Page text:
maccallr writes: The Occupy Movement is getting everyone talking about how to fix the world's economic (and social, environmental...) problems. It is even trialling new forms of "open" democracy. Trouble is, it's easy to criticise the physical occupiers for being unrepresentative of the general population — and much of their debating time is spent on practical rather than policy issues. Well-meaning but naive occupiers could be susceptible to exploitation by the political establishment and vested interests. In the UK, virtual occupiers are using Google Moderator to propose and debate policy in the comfort of their homes (where, presumably, it is easier to find out stuff you didn't know). Could something like this be done on a massive scale (national or global) to reach consensus on what needs to be done? How do you maximise participation by "normal folk" on complex issues? What level of participation could be considered quorate? How do you deal with block votes? What can we learn from e-petitions and Iceland's crowd-sourced constitution? Is the "Occupy" branding appropriate? What other pitfalls are there? Or are existing models of democracy and dictatorship fit for purpose?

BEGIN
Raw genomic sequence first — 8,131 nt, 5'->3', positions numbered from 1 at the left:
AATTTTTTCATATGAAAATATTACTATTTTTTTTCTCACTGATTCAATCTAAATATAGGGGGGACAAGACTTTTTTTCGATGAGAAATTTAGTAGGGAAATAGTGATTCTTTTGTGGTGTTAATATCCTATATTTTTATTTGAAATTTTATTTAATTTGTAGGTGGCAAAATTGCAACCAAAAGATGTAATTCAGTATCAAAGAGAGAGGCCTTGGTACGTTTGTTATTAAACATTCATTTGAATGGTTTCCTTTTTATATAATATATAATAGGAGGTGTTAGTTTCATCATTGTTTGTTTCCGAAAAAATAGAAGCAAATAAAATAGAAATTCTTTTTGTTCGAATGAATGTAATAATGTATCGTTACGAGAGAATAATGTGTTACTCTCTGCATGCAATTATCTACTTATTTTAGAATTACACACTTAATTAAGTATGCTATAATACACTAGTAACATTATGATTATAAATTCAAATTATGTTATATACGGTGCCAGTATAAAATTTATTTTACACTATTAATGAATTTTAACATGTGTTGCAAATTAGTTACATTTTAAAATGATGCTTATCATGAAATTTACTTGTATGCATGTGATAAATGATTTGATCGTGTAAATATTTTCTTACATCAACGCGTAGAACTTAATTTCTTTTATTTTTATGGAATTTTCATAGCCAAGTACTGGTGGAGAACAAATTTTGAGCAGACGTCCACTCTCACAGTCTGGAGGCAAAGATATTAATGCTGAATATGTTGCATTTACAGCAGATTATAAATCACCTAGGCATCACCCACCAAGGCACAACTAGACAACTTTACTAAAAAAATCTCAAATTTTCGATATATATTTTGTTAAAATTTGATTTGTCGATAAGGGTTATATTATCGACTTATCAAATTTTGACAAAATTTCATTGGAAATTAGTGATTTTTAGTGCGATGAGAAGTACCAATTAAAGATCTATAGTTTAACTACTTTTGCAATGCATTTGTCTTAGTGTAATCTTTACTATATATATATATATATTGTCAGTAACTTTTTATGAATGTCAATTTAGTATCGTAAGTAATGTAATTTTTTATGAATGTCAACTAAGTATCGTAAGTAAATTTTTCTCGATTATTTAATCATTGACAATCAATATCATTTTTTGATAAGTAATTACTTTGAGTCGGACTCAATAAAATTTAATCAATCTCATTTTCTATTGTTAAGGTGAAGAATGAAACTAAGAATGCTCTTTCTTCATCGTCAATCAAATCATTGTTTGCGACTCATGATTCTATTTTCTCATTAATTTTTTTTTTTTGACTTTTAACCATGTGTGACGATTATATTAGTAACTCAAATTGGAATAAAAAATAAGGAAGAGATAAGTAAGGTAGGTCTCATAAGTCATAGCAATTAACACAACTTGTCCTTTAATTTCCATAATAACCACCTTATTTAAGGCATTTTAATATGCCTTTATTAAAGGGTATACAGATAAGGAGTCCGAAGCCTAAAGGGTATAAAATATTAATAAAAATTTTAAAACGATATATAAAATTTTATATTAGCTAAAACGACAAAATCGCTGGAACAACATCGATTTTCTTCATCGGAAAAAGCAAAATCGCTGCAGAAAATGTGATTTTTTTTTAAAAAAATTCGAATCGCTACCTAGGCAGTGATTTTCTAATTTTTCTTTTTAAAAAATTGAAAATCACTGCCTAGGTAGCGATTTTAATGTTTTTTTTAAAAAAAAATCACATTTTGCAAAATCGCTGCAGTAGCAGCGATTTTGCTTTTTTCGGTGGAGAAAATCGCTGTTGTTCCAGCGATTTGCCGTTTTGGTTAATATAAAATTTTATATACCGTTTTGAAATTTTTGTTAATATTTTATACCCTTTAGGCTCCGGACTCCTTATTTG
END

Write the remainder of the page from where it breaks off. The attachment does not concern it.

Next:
"More software projects have gone awry for lack of calendar time than for all
other causes combined."
-- Fred Brooks, Jr., _The Mythical Man Month_